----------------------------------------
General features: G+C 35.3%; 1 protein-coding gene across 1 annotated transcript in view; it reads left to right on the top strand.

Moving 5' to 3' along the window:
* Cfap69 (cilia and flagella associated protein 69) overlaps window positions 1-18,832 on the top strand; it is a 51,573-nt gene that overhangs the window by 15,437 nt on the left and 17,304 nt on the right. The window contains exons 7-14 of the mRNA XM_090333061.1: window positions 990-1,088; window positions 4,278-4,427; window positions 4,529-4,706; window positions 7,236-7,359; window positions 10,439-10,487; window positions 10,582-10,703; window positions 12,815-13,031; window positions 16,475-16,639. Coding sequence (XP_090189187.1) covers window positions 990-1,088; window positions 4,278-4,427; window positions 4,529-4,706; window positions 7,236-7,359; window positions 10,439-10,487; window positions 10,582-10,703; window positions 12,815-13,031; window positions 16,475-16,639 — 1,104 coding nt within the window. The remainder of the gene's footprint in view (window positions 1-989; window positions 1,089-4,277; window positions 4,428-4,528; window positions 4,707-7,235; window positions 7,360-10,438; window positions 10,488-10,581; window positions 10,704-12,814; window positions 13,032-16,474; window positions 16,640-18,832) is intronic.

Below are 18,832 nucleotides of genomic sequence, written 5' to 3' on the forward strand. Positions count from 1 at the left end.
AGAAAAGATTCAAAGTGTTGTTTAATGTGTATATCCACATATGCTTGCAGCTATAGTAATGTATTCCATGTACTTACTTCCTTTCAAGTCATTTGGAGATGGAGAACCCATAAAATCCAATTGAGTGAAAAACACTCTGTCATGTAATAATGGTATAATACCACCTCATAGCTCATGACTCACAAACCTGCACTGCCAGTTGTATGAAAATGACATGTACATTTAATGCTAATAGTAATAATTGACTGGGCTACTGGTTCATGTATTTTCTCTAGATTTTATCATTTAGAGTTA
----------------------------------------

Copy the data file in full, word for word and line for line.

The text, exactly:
General features: G+C 35.3%; 1 protein-coding gene across 1 annotated transcript in view; it reads left to right on the top strand.

Moving 5' to 3' along the window:
* Cfap69 (cilia and flagella associated protein 69) overlaps window positions 1-18,832 on the top strand; it is a 51,573-nt gene that overhangs the window by 15,437 nt on the left and 17,304 nt on the right. The window contains exons 7-14 of the mRNA XM_090333061.1: window positions 990-1,088; window positions 4,278-4,427; window positions 4,529-4,706; window positions 7,236-7,359; window positions 10,439-10,487; window positions 10,582-10,703; window positions 12,815-13,031; window positions 16,475-16,639. Coding sequence (XP_090189187.1) covers window positions 990-1,088; window positions 4,278-4,427; window positions 4,529-4,706; window positions 7,236-7,359; window positions 10,439-10,487; window positions 10,582-10,703; window positions 12,815-13,031; window positions 16,475-16,639 — 1,104 coding nt within the window. The remainder of the gene's footprint in view (window positions 1-989; window positions 1,089-4,277; window positions 4,428-4,528; window positions 4,707-7,235; window positions 7,360-10,438; window positions 10,488-10,581; window positions 10,704-12,814; window positions 13,032-16,474; window positions 16,640-18,832) is intronic.

Below are 18,832 nucleotides of genomic sequence, written 5' to 3' on the forward strand. Positions count from 1 at the left end.
AGAAAAGATTCAAAGTGTTGTTTAATGTGTATATCCACATATGCTTGCAGCTATAGTAATGTATTCCATGTACTTACTTCCTTTCAAGTCATTTGGAGATGGAGAACCCATAAAATCCAATTGAGTGAAAAACACTCTGTCATGTAATAATGGTATAATACCACCTCATAGCTCATGACTCACAAACCTGCACTGCCAGTTGTATGAAAATGACATGTACATTTAATGCTAATAGTAATAATTGACTGGGCTACTGGTTCATGTATTTTCTCTAGATTTTATCATTTAGAGTTA